House Education Committee Homes In on DeVos’s Proposed Tax Credit Scholarship, Claiming It Would Take Funds From Other Ed Programs

U.S. Secretary of Education Betsy DeVos at a hearing before the House Education and Labor Committee on Wednesday, April 10. (House Ed & Labor Republicans Twitter)

Education Secretary Betsy DeVos’s proposed federal tax credit scholarship program, and whether financing it would take public funds away from other education programs, was a focus of her hearing before the House Education and Labor Committee Wednesday.

The four-and-a-half-hour hearing focused in large part on higher education issues, but Democrats also questioned DeVos extensively about her February proposal to give up to $5 billion a year for 10 years in federal tax credits for donations to state programs that give scholarships. Democrats dismissed the idea as nothing more than a voucher program in disguise that would take needed money from other public education programs.

“There is a cost to everything we do. Yours just happens to be $50 billion to the Treasury. I wish that at some point we would be honest and we would tell the American people that what we are doing is creating a shell game” that gives public money to private schools via taxpayers, said Rep. Marcia Fudge, Democrat of Ohio.

The program would “pick winners and losers” and “is nothing more than another attempt to disinvest in public education,” Fudge added.

She also questioned whether state-run tax credit scholarship programs — she cited examples in Alabama and Florida, though 18 states have programs — are actually getting results for students.

The criticism about funding came from several members.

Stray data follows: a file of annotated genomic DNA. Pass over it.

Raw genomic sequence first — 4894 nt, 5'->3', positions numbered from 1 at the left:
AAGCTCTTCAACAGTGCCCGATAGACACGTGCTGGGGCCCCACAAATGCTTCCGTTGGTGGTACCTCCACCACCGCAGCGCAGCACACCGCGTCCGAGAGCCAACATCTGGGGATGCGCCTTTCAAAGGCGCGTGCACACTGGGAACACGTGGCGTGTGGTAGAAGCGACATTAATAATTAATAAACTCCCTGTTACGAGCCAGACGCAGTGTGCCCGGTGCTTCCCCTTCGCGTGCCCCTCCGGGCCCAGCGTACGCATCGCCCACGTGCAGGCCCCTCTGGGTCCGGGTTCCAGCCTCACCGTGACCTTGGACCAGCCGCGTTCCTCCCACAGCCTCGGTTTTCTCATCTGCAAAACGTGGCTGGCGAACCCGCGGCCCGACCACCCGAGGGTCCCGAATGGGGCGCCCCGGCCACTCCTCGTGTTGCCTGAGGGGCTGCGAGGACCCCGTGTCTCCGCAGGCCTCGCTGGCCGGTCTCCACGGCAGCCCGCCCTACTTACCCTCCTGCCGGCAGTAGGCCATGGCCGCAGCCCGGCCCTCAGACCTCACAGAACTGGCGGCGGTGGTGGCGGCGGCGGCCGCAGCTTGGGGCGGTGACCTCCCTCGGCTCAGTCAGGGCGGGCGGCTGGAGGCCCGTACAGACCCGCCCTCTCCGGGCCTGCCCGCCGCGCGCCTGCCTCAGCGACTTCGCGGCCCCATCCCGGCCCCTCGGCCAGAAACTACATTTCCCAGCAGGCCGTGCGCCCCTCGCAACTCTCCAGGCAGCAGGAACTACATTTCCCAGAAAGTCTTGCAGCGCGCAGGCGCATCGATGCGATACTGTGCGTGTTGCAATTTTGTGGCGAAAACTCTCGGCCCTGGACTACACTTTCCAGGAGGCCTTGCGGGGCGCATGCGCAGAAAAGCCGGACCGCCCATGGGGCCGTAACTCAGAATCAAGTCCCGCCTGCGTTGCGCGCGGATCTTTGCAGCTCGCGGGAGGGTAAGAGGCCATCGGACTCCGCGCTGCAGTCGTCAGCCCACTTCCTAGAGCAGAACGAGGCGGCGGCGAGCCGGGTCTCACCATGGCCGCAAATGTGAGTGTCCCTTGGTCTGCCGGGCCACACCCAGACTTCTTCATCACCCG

“A $5 billion tax credit means $5 billion less in revenue … It is public money if it’s $5 billion less in revenue. That money could go to fund Pell Grants, Title IV grants,” said Rep. Suzanne Bonamici, Democrat of Oregon.

DeVos disputed Fudge’s assertion about poor results and refuted the idea that the proposal would necessarily mean a removal of funding from other education programs.

“It does not take anything away from any budget, and in fact it is geared toward students and toward empowering students to make a different choice for their education,” she said, emphasizing the wide variety of education options that could be supported through the tax credit scholarship.

Republicans, meanwhile, backed up DeVos.

“My colleagues seem to believe individuals’ income belong to the government and should be considered public money. I could not disagree more,” said Rep. Virginia Foxx, the committee’s top Republican.

If an individual chooses to donate to a scholarship organization, “we should not claim ownership of that taxpayer’s hard-earned money,” she added.

Other Republican members touted the success of tax credit scholarship programs in their own states.

Pennsylvania’s programs have received wide bipartisan support, and it’s troubling that Democrats accuse DeVos of using the program to pick winners and losers, said Rep. Lloyd Smucker.

“Our system today picks winners and losers based on your ability to pay for tuition at a private school if your school is not effective … It’s incumbent on us to be ensuring we put policies in place and we provide resources so that everyone has that opportunity,” he said.

Janus fallout

Another K-12 flashpoint in the hearing came around the Supreme Court’s Janus decision, which ended mandatory union fees for public employees, including teachers.

Rep. Donald Norcross, Democrat of New Jersey, asked DeVos about her praise for that ruling and her family’s support of organizations that have, in his words, “coerced” teachers with phone calls, emails and door-to-door campaigns to encourage them to leave the union.

DeVos at first answered by touting her proposal to create a pilot for “teacher vouchers” that would allow teachers to choose their own professional development.

“What does that have to do with joining unions? You’re not answering that,” Norcross said.

Eventually, DeVos answered that she resigned from such groups when she took office in 2017, and that “clearly” teachers should have the option to join a union, “and they have the ability to not [join], if they decide to.”

Norcross, however, was dissatisfied with DeVos’s answers: “When you start answering something I did not ask, that’s very disrespectful,” he said.

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